Hotel Jefferson owner relaunches plan to demolish nearby church
Thirty years after first seeking to do so, the owner of the Jefferson Hotel is seeking to tear down the building’s historic neighbor.
Historic Richmond Hotels, linked to Bill Goodwin’s CCA Industries, filed permit applications with the city in September to demolish the century-old Second Baptist Church building at 13 W. Franklin St., just east of the five star hotel.
The requests are to demolish the existing structure, backfill the basement and develop the property, which Historic Hotels purchased as part of an assembly when the Jefferson was purchased in 1991.
The following year, the hotel sought to demolish the church building, citing structural deterioration and a need for more parking, as well as concerns that the building was attracting vagrants. Conservatives at the time fought successfully to save the building, which the hotel fenced off and used as a warehouse.
Demolition applications filed in late September do not specify what would be done with the quarter-acre property beyond filling in the basement and landscaping the site. Requests for comment from the hotel and the CCA were not returned. The city’s online permit portal shows three applications received, one listed as denied, another canceled and a third “pending/waiting for more information”.
This request estimates the cost of the project at $350,000. Draper Aden Associates is listed as the engineer for the work.
The proposed demolition has already caught the attention of the nonprofit Historic Richmond, which fought to save the building in the first round.
According to a flyer it released about the plan, the nonprofit interprets the request to mean the land could end up being used for parking.
The flyer says the nonprofit contacted the hotel and was told demolition was being requested due to structural issues with the building and “an inability to find an economically viable use.”
The flyer says previous proposals for adaptive reuse of the building included a fitness center, swimming pool, offices and housing. He adds that similar structures have been adapted for commercial use, restaurants and food halls.
“With or without the financial assistance of tax credits, we can see Second Baptist’s refreshed exterior house a number of amenities to restore the hotel’s five-star status and enhance the visitor experience in Richmond,” says the flyer, encouraging readers to voice their concerns to the mayor, city council and Richmond planning staff.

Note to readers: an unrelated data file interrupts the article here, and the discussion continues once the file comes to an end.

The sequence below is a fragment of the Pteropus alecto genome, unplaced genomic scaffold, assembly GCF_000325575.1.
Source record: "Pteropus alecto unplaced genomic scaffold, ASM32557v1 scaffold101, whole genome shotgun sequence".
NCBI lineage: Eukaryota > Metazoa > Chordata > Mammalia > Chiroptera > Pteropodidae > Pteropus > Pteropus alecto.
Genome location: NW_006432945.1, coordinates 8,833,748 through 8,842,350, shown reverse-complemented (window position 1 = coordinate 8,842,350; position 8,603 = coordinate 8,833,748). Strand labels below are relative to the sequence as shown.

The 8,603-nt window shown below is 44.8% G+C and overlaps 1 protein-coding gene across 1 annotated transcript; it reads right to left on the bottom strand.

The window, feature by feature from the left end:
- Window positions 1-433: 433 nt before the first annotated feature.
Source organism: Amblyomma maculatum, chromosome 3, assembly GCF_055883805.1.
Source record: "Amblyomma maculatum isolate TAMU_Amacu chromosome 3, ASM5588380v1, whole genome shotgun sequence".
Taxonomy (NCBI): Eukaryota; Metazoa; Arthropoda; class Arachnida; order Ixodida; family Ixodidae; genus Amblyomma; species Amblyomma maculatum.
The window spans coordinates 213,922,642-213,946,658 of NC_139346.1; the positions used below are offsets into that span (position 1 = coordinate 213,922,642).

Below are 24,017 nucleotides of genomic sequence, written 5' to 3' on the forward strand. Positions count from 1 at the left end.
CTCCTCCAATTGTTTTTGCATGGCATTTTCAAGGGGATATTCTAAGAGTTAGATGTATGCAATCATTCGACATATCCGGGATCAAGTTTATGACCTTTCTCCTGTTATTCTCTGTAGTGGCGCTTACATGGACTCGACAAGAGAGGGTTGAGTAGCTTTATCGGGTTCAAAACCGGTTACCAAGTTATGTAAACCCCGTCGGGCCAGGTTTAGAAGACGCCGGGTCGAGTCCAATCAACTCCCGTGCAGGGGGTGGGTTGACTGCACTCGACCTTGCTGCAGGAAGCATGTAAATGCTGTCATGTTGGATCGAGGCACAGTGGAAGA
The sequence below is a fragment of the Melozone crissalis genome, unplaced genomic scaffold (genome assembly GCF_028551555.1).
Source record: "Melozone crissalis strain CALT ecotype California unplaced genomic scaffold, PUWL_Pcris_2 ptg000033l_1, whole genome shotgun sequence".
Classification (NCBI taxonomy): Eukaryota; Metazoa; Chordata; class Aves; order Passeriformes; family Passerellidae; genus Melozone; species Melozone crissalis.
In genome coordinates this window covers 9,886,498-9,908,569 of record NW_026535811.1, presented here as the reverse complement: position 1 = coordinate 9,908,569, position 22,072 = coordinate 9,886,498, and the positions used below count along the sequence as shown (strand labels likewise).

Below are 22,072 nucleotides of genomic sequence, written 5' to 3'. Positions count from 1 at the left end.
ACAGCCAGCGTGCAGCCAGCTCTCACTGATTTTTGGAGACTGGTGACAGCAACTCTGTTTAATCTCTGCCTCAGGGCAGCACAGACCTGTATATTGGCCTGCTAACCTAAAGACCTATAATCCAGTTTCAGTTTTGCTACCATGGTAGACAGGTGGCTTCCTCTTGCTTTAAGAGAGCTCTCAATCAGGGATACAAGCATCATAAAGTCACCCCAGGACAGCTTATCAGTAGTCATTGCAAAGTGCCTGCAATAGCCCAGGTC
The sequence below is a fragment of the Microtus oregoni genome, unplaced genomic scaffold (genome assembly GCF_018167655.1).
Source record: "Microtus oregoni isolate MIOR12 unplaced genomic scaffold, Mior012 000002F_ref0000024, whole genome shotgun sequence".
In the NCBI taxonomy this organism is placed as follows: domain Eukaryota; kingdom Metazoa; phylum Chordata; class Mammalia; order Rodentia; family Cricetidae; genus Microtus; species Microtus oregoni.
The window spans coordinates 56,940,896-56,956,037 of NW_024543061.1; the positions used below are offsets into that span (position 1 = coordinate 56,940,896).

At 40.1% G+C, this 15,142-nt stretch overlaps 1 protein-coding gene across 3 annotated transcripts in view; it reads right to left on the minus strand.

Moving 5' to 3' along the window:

Cyane Crump, executive director of Historic Richmond, said she hoped an arrangement could be reached to preserve the building.
“We think it’s a beautiful historic structure,” Crump said Friday. “We would like to see him saved somehow.”
The sanctuary building, constructed in 1906, was designed by William Noland of Noland and Baskervill, a predecessor of the current architectural firm Baskervill.
Featuring a prominent columned portico, the neoclassical building’s design was based on the same Roman temple that Thomas Jefferson modeled for the Virginia State Capitol building.
The building is listed on the National Register of Historic Places as part of the Grace Street Commercial Historic District. It is also part of the Old and Historic District of West Franklin Street in Richmond, a city designation that requires building alteration approval by the Commission of Architectural Review (CAR).
Crump said she doesn’t know how the permit review process will work. Kevin Vonck, the city’s director of planning, confirmed Friday that the remaining permit application is currently pending, which he says is due to the designation of the Old and Historic District.
Vonck said the designation requires a certificate of suitability from the CAR for the application to be accepted. He said it was up to the plaintiff to pursue that course.
“The ball is in their court,” Vonck said.
Crump said the building’s architectural significance warrants such a review.
“If the owners intend to proceed, we would like to see it go through the Architectural Review Board process, due to its architectural value and the fact that it is in an old and historic area of the city. “, said Crump.
“We don’t really know much at this point. We’re eager to hear more, and if we can help be part of a solution that saves it, we’re interested in exploring that. »
Totaling 8,500 square feet, the building and its quarter-acre lot were recently appraised by the city at $926,000. Historic Hotels owns four adjoining lots that it uses as parking lots. Two other lots on the block are owned by the YMCA of Greater Richmond, which uses them as parking for its downtown Franklin branch of the YMCA.
Nominations are coming in as work on the Jefferson’s exterior continues. Scaffolding on the hotel building’s two Tuscan-style towers has been in place for more than a year, though it’s unclear what work is being done. A hotel spokeswoman declined to discuss the work in detail when asked about it earlier.
Municipal permits approved in 2019 describe the removal of the existing roof and its replacement with a membrane roof, as well as the repair and replacement of decorative terracotta elements, including balusters. A demolition permit has also been approved for the preparation of an upgrade to the restaurant.
In 2017, the hotel completed a four-year, three-phase renovation that expanded rooms and reduced the total number of rooms. The Rotunda’s century-old ceiling was restored and new furniture was placed in the Rotunda and Palm Courtyard halls and in the Lemaire Restaurant, among other improvements.
• BizSense reporter Mike Platania contributed to this report.